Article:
Time management

Time management is crucial to achieving accurate astrometry of a VFMO. With 2007 EH during its close approach the residuals from the astrometry were better than 2" at all times, equivalent to a timing error in the exposures of better than 0.1 seconds of time. Several mechanisms are in place to achieve this:

  • The pc running the CCD and telescope is running Windows XP. Older operating systems such as Windows 95/98 or ME are very poor at multitasking and should not be used. Windows 2000 and XP do not suffer from the same problems and work well. Windows Vista has not been used but is expected to also work well.
  • Accurate time is maintained on the pc taking the images by running Dimension4 software during images, keeping the pc clock set to time over the internet every 60 seconds. With a broadband connection the individual adjustments made are in the range of +/- 0.05 seconds of time, with a dial-up connection achieving corrections of the order of +/- 0.5 seconds. The Synchronisation history graph from Dimension4 during the time of close approach of 2007 EH is reproduced below, with the periods when exposures were being taken marked with grey rectangles. As can be seen, for the majority of the time corrections were significantly smaller than 1/100th of a second.

  • With the pc clock accurate to better than 1/10th second of time it is then important to know accurately when the exposures start. Software is used to wait for the second of the pc's clock to change and then as soon as possible after that, start the exposure, so that each exposure can be taken as starting very close to an integer second. The amount of time taken for the program to regain control after requesting the start of an exposure is measured and recorded, but very rarely exceeds 0.01 seconds. Shutter latency (the time taken for the shutter to open after it has been requested to be opened) of the AP47P in use until July 2005 was measured to have an average delay of 0.02 seconds 0.02 seconds. The shutter of the U47+ CCD in use since then has not yet been measured but is expected to be similar.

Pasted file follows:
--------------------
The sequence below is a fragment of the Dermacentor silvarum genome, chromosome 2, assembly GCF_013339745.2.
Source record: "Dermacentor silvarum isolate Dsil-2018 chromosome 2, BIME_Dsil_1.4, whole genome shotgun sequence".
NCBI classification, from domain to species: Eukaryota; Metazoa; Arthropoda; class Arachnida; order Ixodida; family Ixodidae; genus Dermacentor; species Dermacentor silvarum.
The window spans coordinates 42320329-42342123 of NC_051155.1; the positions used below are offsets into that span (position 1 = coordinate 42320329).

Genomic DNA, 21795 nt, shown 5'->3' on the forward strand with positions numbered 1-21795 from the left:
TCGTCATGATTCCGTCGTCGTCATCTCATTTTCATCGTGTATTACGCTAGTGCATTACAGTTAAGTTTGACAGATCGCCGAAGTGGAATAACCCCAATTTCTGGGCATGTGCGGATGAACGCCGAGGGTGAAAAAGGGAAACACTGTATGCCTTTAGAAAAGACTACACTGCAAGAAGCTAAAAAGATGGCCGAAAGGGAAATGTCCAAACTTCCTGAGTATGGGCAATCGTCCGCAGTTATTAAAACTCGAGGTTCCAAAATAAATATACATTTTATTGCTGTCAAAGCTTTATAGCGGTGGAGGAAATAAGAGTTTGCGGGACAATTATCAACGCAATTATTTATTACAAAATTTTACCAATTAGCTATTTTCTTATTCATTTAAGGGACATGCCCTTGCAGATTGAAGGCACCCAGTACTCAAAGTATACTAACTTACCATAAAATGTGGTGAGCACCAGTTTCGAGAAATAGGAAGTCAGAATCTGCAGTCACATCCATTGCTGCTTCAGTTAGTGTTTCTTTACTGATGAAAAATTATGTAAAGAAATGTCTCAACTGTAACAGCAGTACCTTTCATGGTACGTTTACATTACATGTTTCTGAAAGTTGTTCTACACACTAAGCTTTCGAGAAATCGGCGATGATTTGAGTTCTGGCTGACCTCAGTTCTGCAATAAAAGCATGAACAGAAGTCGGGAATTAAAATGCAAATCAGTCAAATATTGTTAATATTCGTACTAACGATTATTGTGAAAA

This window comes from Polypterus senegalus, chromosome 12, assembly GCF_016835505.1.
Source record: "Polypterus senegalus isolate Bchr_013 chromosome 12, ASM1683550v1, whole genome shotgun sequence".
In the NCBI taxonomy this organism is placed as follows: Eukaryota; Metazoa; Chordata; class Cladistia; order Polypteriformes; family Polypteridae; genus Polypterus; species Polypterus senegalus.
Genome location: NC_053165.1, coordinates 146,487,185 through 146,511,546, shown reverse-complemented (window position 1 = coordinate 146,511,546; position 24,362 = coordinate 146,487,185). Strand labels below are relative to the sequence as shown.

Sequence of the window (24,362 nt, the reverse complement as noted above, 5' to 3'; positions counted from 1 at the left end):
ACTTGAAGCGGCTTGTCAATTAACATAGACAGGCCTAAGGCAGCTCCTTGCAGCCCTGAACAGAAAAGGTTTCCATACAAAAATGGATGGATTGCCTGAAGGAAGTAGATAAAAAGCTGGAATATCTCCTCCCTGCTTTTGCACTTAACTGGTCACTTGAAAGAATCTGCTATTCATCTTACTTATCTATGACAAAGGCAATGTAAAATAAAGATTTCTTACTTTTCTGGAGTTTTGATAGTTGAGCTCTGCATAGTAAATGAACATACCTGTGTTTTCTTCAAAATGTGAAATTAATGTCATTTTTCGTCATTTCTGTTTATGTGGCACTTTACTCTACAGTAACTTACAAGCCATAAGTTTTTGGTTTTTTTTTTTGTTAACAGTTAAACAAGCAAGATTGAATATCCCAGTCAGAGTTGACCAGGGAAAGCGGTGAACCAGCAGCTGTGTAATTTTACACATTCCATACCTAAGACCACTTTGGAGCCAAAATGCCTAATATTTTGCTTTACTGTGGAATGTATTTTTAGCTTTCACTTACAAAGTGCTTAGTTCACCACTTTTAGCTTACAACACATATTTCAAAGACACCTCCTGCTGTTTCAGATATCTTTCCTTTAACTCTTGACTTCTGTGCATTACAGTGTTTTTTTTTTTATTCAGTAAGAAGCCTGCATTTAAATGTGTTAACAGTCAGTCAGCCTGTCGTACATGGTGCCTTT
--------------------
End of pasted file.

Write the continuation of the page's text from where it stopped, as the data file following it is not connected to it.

Exposure length v.s. Object trailing v.s. Reference star registration

A VFMO  will be recorded as a streak of light if the exposure time is too long and very elongated streaks are difficult to measure accurately. It is easier to achieve accurate astrometry by keeping the exposure duration short enough so that the object fits completely in the measurement aperture. The object does not have to be completely untrailed, as long as the measurement software can find the centre of light accurately. However, a very short exposure may cause the stars in the field of view to be only weakly recorded and cause a problem matching the stars in the field of view to the stars in the reference catalogue being used. So a balance has to be struck when taking the images, 

Astrometric Catalogue Relaxation

As mentioned previously, with the reduction in exposure time comes problems with catalogue star matching and it may be necessary to change software settings to get a plate solution to solve. Not enough catalogue stars identified when using Astrometrica to solve very short exposure time images can be alleviated for instance by, changing from the UCAC2 catalogue to USNO B1 (which contains many more stars), or reducing the number of stars required for a match, or even relaxing the acceptable residuals (both astrometric and photometric) when the software tries to identify catalogue stars. This last point needs to be used with care, relaxing the acceptable residuals when matching catalogue stars does not mean relaxing the residuals for the final astrometric solution, just letting the software have a better chance of choosing catalogue stars in the field of view.